What Does All This Mean for Ministry?

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Over the course of the past year, I was introduced to a series of YouTube videos entitled “Shift Happens.” Here are two samples to check out: Did You Know; Shift Happens-Globalization; Information Age and, at the bottom of the page this embedded video Did You Know 4.0

According to the video’s wiki page this video series originally started out as a PowerPoint presentation for a faculty meeting in August 2006 at Arapahoe High School in Centennial, Colorado. The presentation hit the web in February 2007 and, as of June 2007, had been seen by at least 5 million online viewers. As of today the old and new versions of the online presentation have been seen by at least 20 million people, not including the countless others who have seen it at conferences, workshops, training institutes, and other venues.

The content of the videos is fascinating. They present very intriguing statistics about the nature of our changing world with the intention of asking a very simple question: “What does all this mean?”

I have been so taken by the content of the videos that I took the time to transcribe some of the statistics so that I could have them at my fingertips. I am convinced that these statistics have profound implications for how we do ministry. Read through these statistics and then let’s start a conversation. What does all this mean for ministry?

  • The top 25% of people with the highest IQ in China is greater than total population in North America. Translation: China has more honor students than we have students.
  • The U.S. Department of Labor estimates that today’s learner will have 10 to 14 jobs by the age of 38.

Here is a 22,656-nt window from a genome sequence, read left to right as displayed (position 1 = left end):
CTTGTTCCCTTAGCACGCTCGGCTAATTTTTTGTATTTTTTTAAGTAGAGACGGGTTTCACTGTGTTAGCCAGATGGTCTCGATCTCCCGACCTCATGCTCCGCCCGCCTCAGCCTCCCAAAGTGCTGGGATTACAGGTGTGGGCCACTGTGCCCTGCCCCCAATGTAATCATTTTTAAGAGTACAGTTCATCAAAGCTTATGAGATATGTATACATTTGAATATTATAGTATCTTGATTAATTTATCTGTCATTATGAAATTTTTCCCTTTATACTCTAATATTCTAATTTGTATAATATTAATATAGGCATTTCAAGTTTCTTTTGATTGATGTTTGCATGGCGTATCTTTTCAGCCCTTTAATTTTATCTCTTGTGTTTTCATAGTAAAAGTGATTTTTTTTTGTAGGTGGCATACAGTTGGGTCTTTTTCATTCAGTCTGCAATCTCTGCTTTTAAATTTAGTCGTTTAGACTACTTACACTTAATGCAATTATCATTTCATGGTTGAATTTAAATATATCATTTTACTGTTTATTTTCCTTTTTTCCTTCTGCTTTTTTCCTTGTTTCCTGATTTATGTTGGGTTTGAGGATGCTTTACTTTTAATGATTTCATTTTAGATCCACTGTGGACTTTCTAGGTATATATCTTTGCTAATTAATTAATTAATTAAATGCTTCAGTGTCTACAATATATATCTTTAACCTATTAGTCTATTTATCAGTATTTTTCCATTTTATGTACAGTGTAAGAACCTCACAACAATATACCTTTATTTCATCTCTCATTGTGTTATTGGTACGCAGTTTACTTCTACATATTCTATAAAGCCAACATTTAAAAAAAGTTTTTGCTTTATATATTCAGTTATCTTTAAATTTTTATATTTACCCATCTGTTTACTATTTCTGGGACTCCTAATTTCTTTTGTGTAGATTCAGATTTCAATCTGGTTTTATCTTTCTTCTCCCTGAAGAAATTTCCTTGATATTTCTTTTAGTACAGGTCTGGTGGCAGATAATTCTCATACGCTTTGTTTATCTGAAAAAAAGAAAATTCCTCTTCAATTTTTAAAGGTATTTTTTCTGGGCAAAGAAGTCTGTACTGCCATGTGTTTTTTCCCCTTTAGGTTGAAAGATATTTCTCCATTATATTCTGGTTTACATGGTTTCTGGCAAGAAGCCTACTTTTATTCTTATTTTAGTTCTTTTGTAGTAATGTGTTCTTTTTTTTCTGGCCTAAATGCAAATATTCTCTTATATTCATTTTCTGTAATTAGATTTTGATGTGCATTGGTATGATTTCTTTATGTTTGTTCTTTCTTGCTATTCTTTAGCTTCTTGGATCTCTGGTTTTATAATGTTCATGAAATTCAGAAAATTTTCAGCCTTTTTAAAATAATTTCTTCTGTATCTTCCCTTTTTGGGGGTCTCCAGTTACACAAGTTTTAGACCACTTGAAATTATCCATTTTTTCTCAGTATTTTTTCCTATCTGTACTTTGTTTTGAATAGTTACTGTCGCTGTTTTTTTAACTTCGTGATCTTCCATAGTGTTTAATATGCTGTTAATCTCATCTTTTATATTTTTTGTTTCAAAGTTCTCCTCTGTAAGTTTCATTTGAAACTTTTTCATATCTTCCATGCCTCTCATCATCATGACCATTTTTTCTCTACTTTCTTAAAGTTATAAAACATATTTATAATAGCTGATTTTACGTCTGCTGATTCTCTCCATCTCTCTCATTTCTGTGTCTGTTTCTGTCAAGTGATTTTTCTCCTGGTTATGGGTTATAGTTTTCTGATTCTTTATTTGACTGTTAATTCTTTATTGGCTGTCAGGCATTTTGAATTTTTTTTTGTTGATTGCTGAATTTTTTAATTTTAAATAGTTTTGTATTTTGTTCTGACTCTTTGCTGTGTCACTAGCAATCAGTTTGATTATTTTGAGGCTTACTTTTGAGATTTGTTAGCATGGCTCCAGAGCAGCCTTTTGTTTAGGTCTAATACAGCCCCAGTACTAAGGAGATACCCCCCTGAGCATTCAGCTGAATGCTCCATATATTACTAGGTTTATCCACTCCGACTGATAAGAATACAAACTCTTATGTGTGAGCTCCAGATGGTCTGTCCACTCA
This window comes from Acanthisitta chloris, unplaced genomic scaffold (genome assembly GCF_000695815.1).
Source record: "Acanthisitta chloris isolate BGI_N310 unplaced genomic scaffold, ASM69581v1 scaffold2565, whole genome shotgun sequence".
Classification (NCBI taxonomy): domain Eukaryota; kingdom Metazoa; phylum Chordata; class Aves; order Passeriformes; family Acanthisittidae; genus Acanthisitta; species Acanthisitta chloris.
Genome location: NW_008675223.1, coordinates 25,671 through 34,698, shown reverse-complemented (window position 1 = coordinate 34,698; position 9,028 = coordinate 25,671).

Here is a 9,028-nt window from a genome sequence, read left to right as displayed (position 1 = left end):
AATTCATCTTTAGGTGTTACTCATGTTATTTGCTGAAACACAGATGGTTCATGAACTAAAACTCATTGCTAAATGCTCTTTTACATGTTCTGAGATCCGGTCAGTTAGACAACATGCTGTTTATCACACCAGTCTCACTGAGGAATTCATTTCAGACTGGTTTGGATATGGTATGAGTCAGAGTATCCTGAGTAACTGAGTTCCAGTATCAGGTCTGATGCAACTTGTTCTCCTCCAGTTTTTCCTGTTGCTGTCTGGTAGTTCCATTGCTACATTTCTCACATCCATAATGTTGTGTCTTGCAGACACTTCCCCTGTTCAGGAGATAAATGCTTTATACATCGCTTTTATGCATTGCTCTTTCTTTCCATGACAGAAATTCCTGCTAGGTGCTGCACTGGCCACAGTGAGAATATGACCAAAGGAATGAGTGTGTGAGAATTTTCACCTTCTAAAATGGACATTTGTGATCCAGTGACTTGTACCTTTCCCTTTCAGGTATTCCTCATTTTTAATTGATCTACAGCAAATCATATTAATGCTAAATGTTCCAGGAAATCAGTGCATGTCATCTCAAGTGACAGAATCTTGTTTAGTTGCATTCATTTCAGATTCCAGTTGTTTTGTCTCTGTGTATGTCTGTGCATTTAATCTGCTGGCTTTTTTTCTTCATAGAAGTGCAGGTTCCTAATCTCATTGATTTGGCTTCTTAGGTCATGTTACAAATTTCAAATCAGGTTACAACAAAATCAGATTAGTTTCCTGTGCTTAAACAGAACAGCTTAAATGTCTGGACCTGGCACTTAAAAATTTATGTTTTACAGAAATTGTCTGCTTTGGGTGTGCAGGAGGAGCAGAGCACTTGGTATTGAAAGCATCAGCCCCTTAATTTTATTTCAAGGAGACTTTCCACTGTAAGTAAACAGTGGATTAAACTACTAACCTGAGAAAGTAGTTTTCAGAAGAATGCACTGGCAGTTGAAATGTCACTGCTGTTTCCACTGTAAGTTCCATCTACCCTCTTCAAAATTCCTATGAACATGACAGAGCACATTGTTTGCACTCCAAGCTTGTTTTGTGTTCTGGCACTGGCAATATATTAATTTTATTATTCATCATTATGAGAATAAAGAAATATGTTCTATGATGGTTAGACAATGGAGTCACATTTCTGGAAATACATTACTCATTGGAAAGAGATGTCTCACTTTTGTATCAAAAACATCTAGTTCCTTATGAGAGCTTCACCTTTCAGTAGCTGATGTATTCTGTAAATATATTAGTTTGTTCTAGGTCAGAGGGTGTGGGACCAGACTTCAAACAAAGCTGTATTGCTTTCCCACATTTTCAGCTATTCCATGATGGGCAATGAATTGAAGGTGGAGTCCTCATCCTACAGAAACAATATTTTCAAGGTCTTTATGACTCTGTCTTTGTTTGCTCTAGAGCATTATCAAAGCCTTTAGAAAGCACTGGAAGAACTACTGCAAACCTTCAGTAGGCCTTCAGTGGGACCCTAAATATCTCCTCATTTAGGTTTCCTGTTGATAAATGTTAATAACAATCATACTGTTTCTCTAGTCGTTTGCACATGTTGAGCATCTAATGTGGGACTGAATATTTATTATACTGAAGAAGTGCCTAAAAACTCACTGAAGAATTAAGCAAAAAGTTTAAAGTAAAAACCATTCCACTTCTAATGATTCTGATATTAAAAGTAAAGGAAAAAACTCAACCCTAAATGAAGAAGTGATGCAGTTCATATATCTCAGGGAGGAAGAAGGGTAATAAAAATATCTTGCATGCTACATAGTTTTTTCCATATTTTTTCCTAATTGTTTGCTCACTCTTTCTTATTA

• According to the U.S. Department of Labor . . . 1 out of 4 workers today is working for a company they have been employed by for less than one year.
  • More than 1 out of 2 are working for a company they have worked for for less than five years.
  • According to former Secretary of Education Richard Riley . . . The top 10 in-demand jobs in 2010 didn’t exist in 2004. We are currently preparing students for jobs that don’t yet exist, using technologies that haven’t been invented, in order to solve problems we don’t even know are problems yet.
  • It’s estimated that a week’s worth of New York Times contains more information than a person was likely to come across in a lifetime in the 18th century.
  • Predictions are that by 2013 a supercomputer will be built that exceeds the computation capability of the Human Brain . . .By 2023, a $1,000 computer will exceed the computation capability of the Human Brain . . . And while technical predictions further out than about 15 years are hard to do, predictions are that by 2049 a $1,000 computer will exceed the computational capabilities of the human race.
  • Today’s 21-year-olds have:
    Watched 20,000 hours of TV
    Played 10,000 hours of video games
    Talked 10,000 hours on the phone
    And they’ve sent/received 250,000 emails or instant messages
  • Number of Internet devices in 1984: 1,000
    1992 – 1,000,000
    2006 – 600,000,000
  • The first commercial text message was sent in December 1992
    The number of text messages sent and received today exceeds the population of the planet
  • The Internet started being widely used by the general public in early 1995
    1 out of 8 couples married in the U.S. in 2005 . . .met online
  • There were more than 2.7 billion searches performed on Google this month